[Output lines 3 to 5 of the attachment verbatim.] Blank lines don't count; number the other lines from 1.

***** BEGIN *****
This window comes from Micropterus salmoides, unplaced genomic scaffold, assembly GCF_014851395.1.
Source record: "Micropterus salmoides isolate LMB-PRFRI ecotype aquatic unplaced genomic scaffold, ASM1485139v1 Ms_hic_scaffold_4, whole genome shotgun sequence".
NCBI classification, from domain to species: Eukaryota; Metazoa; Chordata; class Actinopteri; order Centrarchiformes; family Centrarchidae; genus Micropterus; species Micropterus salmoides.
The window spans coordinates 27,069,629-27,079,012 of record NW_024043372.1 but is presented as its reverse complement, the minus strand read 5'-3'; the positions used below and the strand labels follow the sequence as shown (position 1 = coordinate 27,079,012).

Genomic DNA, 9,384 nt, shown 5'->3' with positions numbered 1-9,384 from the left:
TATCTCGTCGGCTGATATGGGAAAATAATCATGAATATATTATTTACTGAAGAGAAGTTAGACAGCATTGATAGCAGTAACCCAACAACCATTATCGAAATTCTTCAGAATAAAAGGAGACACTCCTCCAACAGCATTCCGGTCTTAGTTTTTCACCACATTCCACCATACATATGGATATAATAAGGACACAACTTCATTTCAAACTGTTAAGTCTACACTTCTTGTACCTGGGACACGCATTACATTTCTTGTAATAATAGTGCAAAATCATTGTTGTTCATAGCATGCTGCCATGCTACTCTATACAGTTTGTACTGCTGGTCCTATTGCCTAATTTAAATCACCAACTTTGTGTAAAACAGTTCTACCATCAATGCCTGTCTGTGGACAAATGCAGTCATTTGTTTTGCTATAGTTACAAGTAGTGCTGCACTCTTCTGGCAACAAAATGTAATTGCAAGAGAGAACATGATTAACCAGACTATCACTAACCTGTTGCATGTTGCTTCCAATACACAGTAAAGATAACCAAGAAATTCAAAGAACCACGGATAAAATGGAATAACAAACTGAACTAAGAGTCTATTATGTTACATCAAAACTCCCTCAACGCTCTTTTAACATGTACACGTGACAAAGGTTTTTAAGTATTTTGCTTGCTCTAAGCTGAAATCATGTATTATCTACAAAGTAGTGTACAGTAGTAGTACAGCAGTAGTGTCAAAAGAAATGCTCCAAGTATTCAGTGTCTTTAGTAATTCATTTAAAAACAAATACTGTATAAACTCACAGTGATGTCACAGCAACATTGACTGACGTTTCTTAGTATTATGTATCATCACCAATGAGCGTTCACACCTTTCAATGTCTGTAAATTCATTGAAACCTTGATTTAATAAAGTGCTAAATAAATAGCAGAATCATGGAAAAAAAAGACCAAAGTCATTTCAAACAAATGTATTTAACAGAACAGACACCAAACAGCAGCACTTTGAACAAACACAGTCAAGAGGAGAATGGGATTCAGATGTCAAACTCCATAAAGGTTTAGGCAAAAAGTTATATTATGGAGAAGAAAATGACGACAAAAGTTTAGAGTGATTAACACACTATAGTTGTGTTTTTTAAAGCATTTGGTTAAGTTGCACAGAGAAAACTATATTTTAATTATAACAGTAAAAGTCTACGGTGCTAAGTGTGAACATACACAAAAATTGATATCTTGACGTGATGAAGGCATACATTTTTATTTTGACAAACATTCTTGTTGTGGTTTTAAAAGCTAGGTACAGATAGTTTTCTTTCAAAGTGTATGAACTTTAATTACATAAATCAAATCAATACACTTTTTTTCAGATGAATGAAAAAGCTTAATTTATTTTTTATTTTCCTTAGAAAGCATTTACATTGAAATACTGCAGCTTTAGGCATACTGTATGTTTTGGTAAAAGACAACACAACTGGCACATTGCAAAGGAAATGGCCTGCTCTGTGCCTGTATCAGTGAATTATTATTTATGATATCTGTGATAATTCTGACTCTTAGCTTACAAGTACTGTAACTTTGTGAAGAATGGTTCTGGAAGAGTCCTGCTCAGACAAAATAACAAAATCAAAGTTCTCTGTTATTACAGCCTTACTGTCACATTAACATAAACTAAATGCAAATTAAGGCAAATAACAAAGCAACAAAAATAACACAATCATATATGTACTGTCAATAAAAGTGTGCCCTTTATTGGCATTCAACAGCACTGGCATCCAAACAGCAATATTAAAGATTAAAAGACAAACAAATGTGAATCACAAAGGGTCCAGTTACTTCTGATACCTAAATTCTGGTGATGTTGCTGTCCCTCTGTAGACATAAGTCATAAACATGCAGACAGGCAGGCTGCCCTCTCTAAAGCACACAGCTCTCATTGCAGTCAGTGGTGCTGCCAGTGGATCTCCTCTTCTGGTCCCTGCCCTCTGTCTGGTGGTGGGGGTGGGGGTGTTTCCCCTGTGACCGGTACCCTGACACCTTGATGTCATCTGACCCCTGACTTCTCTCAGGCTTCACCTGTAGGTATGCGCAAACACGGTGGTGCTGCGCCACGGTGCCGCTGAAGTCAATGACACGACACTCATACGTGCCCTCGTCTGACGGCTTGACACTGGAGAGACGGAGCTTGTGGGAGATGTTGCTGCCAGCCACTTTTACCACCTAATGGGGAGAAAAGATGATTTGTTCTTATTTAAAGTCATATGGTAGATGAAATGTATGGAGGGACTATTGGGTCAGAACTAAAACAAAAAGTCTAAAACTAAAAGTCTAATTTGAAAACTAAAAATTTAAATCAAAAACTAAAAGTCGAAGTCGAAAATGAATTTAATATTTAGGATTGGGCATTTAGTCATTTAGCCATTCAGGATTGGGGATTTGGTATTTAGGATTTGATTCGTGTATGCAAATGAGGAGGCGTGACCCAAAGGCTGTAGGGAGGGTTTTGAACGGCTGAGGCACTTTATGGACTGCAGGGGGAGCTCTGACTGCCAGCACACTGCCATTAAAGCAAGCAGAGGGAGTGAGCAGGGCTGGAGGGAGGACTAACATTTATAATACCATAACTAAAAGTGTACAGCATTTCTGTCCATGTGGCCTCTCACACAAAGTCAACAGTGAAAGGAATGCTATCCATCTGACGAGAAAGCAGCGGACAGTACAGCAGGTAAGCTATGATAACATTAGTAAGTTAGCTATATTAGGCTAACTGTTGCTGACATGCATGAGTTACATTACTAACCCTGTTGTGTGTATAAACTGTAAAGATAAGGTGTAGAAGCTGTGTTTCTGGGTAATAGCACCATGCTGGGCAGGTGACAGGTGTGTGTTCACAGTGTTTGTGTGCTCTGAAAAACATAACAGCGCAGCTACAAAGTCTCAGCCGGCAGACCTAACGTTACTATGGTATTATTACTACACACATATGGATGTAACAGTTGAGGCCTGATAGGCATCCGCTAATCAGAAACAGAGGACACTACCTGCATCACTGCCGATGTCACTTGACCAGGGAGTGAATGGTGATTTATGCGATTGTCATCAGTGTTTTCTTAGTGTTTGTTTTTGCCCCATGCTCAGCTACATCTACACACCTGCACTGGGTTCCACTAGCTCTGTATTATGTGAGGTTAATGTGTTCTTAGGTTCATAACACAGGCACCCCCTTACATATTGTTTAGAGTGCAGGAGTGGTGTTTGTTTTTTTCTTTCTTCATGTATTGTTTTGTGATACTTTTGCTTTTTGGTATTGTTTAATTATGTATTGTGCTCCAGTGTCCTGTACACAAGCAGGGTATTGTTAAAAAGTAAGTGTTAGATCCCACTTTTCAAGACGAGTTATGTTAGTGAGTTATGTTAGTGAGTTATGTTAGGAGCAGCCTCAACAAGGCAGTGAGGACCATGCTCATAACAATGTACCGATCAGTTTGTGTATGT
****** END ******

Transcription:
NCBI classification, from domain to species: Eukaryota; Metazoa; Chordata; class Actinopteri; order Centrarchiformes; family Centrarchidae; genus Micropterus; species Micropterus salmoides.
The window spans coordinates 27,069,629-27,079,012 of record NW_024043372.1 but is presented as its reverse complement, the minus strand read 5'-3'; the positions used below and the strand labels follow the sequence as shown (position 1 = coordinate 27,079,012).

Genomic DNA, 9,384 nt, shown 5'->3' with positions numbered 1-9,384 from the left: